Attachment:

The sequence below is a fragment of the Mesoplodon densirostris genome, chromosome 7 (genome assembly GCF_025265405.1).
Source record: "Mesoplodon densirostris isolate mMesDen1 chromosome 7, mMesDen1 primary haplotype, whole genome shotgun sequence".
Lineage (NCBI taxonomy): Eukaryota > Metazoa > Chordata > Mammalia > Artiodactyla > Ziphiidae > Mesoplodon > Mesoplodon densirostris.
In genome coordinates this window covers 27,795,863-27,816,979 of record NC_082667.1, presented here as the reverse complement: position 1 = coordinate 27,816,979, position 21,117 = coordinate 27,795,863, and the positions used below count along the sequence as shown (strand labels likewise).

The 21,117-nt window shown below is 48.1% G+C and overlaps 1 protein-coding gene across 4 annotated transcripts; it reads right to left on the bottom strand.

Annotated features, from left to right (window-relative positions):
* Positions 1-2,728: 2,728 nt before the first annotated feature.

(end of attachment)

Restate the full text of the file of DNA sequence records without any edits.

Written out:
The sequence below is a fragment of the Mesoplodon densirostris genome, chromosome 7 (genome assembly GCF_025265405.1).
Source record: "Mesoplodon densirostris isolate mMesDen1 chromosome 7, mMesDen1 primary haplotype, whole genome shotgun sequence".
Lineage (NCBI taxonomy): Eukaryota > Metazoa > Chordata > Mammalia > Artiodactyla > Ziphiidae > Mesoplodon > Mesoplodon densirostris.
In genome coordinates this window covers 27,795,863-27,816,979 of record NC_082667.1, presented here as the reverse complement: position 1 = coordinate 27,816,979, position 21,117 = coordinate 27,795,863, and the positions used below count along the sequence as shown (strand labels likewise).

The 21,117-nt window shown below is 48.1% G+C and overlaps 1 protein-coding gene across 4 annotated transcripts; it reads right to left on the bottom strand.

Annotated features, from left to right (window-relative positions):
* Positions 1-2,728: 2,728 nt before the first annotated feature.